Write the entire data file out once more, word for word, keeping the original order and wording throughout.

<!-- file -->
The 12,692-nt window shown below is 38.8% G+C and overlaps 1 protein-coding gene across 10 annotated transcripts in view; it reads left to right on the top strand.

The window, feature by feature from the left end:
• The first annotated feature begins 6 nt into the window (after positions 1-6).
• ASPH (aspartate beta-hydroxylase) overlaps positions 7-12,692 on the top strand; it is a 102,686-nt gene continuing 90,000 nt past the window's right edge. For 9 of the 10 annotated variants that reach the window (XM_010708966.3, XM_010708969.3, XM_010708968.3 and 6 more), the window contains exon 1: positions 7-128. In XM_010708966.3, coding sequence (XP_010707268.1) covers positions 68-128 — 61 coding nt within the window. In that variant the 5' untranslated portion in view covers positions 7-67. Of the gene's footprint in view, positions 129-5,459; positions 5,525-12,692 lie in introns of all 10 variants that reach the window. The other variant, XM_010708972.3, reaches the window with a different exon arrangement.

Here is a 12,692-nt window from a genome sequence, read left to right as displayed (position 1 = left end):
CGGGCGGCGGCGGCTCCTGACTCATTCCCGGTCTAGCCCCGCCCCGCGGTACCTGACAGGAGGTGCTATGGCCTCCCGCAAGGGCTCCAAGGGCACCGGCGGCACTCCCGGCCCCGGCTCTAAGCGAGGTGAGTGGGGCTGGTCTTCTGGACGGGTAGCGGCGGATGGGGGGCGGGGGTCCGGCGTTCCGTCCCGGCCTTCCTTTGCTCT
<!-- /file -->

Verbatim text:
The 12,692-nt window shown below is 38.8% G+C and overlaps 1 protein-coding gene across 10 annotated transcripts in view; it reads left to right on the top strand.

The window, feature by feature from the left end:
• The first annotated feature begins 6 nt into the window (after positions 1-6).
• ASPH (aspartate beta-hydroxylase) overlaps positions 7-12,692 on the top strand; it is a 102,686-nt gene continuing 90,000 nt past the window's right edge. For 9 of the 10 annotated variants that reach the window (XM_010708966.3, XM_010708969.3, XM_010708968.3 and 6 more), the window contains exon 1: positions 7-128. In XM_010708966.3, coding sequence (XP_010707268.1) covers positions 68-128 — 61 coding nt within the window. In that variant the 5' untranslated portion in view covers positions 7-67. Of the gene's footprint in view, positions 129-5,459; positions 5,525-12,692 lie in introns of all 10 variants that reach the window. The other variant, XM_010708972.3, reaches the window with a different exon arrangement.

Here is a 12,692-nt window from a genome sequence, read left to right as displayed (position 1 = left end):
CGGGCGGCGGCGGCTCCTGACTCATTCCCGGTCTAGCCCCGCCCCGCGGTACCTGACAGGAGGTGCTATGGCCTCCCGCAAGGGCTCCAAGGGCACCGGCGGCACTCCCGGCCCCGGCTCTAAGCGAGGTGAGTGGGGCTGGTCTTCTGGACGGGTAGCGGCGGATGGGGGGCGGGGGTCCGGCGTTCCGTCCCGGCCTTCCTTTGCTCT